The critics point to a annual EV market share locally of 0.7 per cent of a million cars bought compared with an average of 4.2 per cent globally.
Meanwhile the government’s latest quarterly report on Australia’s greenhouse gas emissions notes that, in the September quarter 2020, they were at their lowest level in 25 years.
Taylor says the outcome is due to long-term structural change in the electricity and farming sectors plus a decline in the transport sector produced by pandemic impacts as well as the impact of drought on agriculture.
He adds that in the last calendar year emissions in the NEM were “at a record low,” attributing this to $35 billion spent nationally since 2017 on renewable energy. He claims that planned $18 billion in government spending under its “technology investment roadmap” will promote a further $70 billion in low-emissions outlays by 2030.
Publication of modelling by Green Energy Markets and the Institute for Energy Economics & Financial Analysis has stirred the push by Australian environmental activists for the Morrison government to embrace a net-zero-by-2050 target ahead of the Glasgow UN conference in November.
The GEM and IEEFA paper asserts that the ongoing influx of large-scale solar and wind farm capacity in to the east coast electricity market, as well as greater use of rooftop solar power, will make five of the NEM’s coal-fired power stations “financially unviable” by 2025.
The publication forecasts that there could be 8,000 megawatts of utility-scale solar plant in the NEM by 2025 and 12,000 MW of wind power. It allows for 21,000 MW of coal plant at this point as well as 11,000 MW of gas and liquids and 4,000 MW of hydro power, pumped hydro, bio-energy and battery storage.
The modelling pair claim existing renewables capacity plus projects under development and those in planning stages could add 70,000 gigawatt hours of annual power production from these technologies in the market by mid-decade.
Their paper shows just over 20,200 GWh of large-scale solar supply and 45,000 GWh of wind power in 2025.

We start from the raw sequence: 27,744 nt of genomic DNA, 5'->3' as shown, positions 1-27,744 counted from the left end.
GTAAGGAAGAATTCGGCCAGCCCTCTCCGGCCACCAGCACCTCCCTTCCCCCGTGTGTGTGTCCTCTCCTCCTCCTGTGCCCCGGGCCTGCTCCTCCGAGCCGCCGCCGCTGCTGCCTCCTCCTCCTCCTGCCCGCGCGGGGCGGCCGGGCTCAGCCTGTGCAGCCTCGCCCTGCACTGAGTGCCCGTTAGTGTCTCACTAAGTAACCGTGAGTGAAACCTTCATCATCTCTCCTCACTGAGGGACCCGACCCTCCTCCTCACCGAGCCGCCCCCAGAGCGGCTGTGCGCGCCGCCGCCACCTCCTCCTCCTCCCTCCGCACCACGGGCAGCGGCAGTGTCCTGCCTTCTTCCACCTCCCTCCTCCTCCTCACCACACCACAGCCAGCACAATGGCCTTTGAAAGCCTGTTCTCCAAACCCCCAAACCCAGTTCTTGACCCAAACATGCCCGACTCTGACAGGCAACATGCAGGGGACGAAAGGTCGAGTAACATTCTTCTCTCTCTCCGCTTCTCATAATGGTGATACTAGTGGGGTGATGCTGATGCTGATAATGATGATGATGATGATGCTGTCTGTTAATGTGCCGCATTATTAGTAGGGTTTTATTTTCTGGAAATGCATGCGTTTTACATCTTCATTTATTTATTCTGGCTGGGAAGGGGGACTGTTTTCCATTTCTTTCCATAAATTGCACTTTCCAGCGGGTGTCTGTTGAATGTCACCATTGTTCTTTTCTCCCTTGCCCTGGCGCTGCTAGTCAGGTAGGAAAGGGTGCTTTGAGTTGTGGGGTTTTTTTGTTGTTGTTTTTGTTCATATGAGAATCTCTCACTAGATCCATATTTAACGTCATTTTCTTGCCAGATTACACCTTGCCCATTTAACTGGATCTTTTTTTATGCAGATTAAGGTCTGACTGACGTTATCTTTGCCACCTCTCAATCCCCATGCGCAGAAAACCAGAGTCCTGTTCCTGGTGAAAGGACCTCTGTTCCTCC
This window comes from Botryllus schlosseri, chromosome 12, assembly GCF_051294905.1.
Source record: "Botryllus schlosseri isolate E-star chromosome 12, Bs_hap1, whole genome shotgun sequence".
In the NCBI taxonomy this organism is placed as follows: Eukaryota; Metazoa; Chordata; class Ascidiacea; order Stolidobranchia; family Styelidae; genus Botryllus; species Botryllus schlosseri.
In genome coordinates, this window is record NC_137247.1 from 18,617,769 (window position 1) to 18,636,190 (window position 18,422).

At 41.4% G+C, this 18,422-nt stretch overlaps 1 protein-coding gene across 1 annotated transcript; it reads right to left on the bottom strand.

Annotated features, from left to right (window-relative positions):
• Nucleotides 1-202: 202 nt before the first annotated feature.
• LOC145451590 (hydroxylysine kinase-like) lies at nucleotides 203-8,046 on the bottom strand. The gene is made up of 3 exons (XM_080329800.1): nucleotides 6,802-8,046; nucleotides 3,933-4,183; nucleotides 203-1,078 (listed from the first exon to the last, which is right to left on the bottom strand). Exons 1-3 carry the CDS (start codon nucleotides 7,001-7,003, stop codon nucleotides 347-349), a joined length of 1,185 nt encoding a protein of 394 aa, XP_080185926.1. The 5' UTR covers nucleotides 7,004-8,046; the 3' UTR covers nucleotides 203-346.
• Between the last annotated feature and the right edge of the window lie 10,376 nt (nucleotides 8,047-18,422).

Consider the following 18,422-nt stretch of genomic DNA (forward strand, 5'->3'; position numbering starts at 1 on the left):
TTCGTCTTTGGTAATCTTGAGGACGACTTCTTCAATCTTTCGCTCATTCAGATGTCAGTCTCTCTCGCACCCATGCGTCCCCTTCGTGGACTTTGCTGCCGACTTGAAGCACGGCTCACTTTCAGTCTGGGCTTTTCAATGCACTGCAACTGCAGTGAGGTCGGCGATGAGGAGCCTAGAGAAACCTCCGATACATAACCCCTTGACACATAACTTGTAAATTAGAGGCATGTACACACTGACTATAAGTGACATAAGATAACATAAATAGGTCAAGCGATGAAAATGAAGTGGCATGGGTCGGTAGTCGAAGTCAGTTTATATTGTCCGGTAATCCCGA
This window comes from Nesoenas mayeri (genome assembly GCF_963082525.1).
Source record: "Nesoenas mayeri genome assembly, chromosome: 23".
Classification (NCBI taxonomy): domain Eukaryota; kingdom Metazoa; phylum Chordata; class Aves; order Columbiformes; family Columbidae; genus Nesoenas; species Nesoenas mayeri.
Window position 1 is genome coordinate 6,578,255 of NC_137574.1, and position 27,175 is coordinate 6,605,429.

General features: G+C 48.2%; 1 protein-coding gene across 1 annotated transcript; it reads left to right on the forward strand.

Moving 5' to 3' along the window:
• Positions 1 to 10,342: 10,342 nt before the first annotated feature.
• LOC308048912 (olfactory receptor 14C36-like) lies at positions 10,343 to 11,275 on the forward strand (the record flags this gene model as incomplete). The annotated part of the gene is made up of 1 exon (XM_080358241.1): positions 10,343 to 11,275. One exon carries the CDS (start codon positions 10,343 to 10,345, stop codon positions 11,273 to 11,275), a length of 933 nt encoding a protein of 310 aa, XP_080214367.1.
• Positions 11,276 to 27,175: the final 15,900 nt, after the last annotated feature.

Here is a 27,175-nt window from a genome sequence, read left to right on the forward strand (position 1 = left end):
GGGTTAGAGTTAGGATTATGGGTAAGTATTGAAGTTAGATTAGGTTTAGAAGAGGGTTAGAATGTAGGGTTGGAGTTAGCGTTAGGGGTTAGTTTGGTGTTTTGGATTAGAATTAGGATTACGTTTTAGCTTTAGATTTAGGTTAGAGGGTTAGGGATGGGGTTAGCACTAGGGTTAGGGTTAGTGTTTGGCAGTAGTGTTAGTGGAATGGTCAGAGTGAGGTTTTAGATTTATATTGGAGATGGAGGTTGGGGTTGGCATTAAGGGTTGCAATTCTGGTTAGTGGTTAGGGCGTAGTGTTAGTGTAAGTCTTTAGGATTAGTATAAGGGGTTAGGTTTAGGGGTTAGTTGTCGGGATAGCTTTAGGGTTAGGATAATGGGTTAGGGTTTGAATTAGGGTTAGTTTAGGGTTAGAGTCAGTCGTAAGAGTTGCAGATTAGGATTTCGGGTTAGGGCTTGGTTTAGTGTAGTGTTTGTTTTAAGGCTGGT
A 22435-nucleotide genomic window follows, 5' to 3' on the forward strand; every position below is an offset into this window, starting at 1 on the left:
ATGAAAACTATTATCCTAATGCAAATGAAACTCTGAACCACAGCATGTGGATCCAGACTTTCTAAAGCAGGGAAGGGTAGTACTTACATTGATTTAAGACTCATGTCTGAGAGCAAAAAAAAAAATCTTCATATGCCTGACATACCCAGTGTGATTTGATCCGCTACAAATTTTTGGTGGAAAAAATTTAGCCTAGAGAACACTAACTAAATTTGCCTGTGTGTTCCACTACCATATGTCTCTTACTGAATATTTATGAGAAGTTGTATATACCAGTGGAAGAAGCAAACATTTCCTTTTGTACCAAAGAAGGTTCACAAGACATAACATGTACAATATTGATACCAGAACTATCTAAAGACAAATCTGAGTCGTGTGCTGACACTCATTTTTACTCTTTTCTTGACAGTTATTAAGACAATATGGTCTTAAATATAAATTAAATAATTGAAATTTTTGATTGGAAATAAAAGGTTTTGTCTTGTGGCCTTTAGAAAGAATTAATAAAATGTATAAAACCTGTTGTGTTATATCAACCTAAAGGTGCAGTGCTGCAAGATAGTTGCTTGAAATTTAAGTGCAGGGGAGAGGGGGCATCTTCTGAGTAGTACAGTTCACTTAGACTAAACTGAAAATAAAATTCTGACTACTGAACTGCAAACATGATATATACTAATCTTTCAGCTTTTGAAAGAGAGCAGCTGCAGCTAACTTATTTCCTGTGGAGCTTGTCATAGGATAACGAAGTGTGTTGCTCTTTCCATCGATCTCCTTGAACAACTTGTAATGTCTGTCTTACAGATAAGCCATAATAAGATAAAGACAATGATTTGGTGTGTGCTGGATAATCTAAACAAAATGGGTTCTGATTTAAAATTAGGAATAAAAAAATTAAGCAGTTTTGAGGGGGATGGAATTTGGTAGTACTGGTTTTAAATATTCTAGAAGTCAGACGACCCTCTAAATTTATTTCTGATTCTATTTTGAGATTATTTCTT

They say this would force a 28 per cent fall in NEM coal plant output at that point and they target Eraring, Mt Piper and Vales Point power stations in New South Wales, Yallourn in Victoria and Gladstone in Queensland for closure before their currently scheduled dates between 2029 and 2043.
The report says: “Electricity sector investors are recognizing that the plunging cost of solar, its rapid speed to deploy and its vast popularity with investors and households has led to irrevocable change in the shape of the electricity supply/demand curve and market that leaves inflexible and high fixed cost baseload coal plants ill-suited to the future grid.”
Data provided by analysts EnergyQuest shows that wind farms contributed 17,819 GWh to the NEM grid in calendar 2020 with solar farms providing 6,465 GWh. The estimated use of rooftop solar PV was 13,043 GWh.
Coal plant output in the period was 133,926 GWh (down from 130,401 GWh in calendar 2018).
Commenting on the “collapse of coal” media coverage of the GEM/IEEFA paper, consultant Steph Byrom of Gemma Energy Technology says that “timing and logistics will always get in the way of a good story.”
Byrom adds that “we can’t build enough synchronous capacity quickly (in the NEM) to replace the vast coal fleet.”
She calls, in a Linkedin commentary, for recognition that delivering a net zero NEM “cannot be achieved by using one or two technologies” and “requires all the tools in a low-emissions toolkit” as well as an appreciation of total system costs.
Energy Security Board chair Kerry Schott, whose committee is due to deliver a key report on NEM reform by mid-year, says that, under the market’s current format, the economics of coal-burning power generation is being put under “step change” pressure because of faster-than-expected variable renewable energy investment.
Speaking at the Quest Events Generation 2.0 virtual forum in February, Schott, whose “health of the NEM” report issued at the turn of the year warned the market’s design is no longer fit for purpose in the transition, said the situation is “making it very difficult” for companies running older coal-based plants to justify maintenance and ultimately to keep them running as long as was being forecast even two years ago.
“It’s a very difficult juggling act. It is not just the plants going because they are old, they are going because they are commercially unviable and can become so reasonably quickly,” she said.
Talking about some generators bidding in to the market at negative prices, Schott said the practice is “not helpful for anybody” and “probably not sustainable.”
The massive loss of energy supply in Texas as a result of a major American snowstorm has drawn Australian debate about local implications.
Bruce Mountain of the Victoria Energy Policy Centre argues that the Texan debacle “shows why Australia’s electricity market is unsustainable.”